The Minister of Agriculture, Fisheries and Food (Mr. John MacGregor) : Together with my hon. Friend the Parliamentary Secretarand my noble Friend the Minister of State, Scottish Office, I represented the United Kingdom at the meeting of the Council of Fisheries Ministers in Brussels, on 9, 10 and 11 December. This was a very important Council for the United Kingdom on many fronts. The Council reached agreement on a complex package of proposals on total allowable catches and quotas for 1989. As a result of our efforts, the final agreement contained improvements in the fishing opportunities originally proposed for the United Kingdom for 21 stocks. These changes are in line with the scientific advice where available, but in many cases there are increases in precautionary TACs where the scientific evidence is limited but experience in the fishery suggests that some increase is possible and desirable. In particular, we secured an increase in the Commission's proposal for the precautionary TAC for Channel cod and a United Kingdom allocation for sprat in the south North sea.
For western mackerel, I am very pleased to tell the House that we have finally secured flexibility to take mackerel east of the 4 deg W line, despite the continued strong resistance of a number of other member states. We have pressed for this for over a year in the Community, and now, in 1989, our fishermen will be able to take 35, 790 tonnes to the east of the line. This has been achieved without affecting the general principles of the common fisheries policy. It will be a major help to the pelagic fleet.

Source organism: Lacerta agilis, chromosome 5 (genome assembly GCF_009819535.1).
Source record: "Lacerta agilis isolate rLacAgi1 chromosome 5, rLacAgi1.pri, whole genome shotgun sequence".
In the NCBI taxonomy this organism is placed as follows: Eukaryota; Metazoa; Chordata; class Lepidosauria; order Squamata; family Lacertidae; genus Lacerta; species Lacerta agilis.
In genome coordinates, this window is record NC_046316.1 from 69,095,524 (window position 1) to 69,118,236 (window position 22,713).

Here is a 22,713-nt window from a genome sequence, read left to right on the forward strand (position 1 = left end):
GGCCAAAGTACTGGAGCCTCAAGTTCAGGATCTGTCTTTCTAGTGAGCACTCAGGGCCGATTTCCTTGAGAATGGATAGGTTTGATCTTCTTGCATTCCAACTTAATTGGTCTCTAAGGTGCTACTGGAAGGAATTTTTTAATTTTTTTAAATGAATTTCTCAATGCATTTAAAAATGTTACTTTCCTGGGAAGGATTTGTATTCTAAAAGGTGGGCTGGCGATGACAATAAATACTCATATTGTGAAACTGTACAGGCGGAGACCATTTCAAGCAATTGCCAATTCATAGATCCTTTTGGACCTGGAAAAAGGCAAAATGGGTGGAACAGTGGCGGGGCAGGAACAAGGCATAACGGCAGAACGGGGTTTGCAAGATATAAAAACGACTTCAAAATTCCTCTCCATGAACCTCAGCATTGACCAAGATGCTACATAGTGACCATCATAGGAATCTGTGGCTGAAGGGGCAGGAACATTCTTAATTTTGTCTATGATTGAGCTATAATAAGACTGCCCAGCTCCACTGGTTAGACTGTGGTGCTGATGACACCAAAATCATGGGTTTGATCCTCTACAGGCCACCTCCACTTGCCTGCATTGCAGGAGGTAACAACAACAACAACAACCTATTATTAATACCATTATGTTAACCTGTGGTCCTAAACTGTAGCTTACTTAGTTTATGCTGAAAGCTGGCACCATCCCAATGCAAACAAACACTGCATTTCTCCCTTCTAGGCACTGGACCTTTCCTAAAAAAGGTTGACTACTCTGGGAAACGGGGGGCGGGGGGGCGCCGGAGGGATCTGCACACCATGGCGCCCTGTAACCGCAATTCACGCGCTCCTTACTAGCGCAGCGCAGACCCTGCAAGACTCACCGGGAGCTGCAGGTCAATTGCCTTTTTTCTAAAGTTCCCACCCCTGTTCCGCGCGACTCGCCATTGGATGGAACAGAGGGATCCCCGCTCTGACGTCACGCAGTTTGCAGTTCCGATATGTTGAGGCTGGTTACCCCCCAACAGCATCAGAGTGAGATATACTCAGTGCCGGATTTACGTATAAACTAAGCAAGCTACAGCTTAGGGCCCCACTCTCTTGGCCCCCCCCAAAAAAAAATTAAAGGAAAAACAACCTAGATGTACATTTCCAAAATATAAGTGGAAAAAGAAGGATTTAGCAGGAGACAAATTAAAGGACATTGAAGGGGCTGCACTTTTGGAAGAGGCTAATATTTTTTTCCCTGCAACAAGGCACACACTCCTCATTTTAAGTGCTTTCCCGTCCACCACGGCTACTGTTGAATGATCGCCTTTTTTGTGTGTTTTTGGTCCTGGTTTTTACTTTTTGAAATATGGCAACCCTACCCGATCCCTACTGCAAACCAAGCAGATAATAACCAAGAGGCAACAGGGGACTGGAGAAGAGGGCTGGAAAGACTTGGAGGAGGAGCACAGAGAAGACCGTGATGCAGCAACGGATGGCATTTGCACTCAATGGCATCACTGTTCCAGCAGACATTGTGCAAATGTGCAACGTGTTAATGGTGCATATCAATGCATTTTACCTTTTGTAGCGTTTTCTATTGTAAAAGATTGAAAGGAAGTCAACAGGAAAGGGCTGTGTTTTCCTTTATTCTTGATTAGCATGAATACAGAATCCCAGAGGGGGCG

I turn now to North sea cod and haddock, where the main difficulties for the coming year lie. We have had to face hard decisions for these stocks, because the spawning stock biomasses are at an unprecedentedly low level. This means that, unless firm action is taken now, we would be endangering the whole future of the fishery, as I warned the House on 1 December. Consequently, the TACs had to be set at levels which would prevent further depletion of the spawning stock. Although I recognise that this is likely to affect income, it is essential to accept these TACs in order to safeguard the long-term security of our fishermen. I welcome the comment from the Scottish Fishermen's Federation that the haddock quota was probably as much as it could have hoped for, given the decision to adhere to the scientific advice.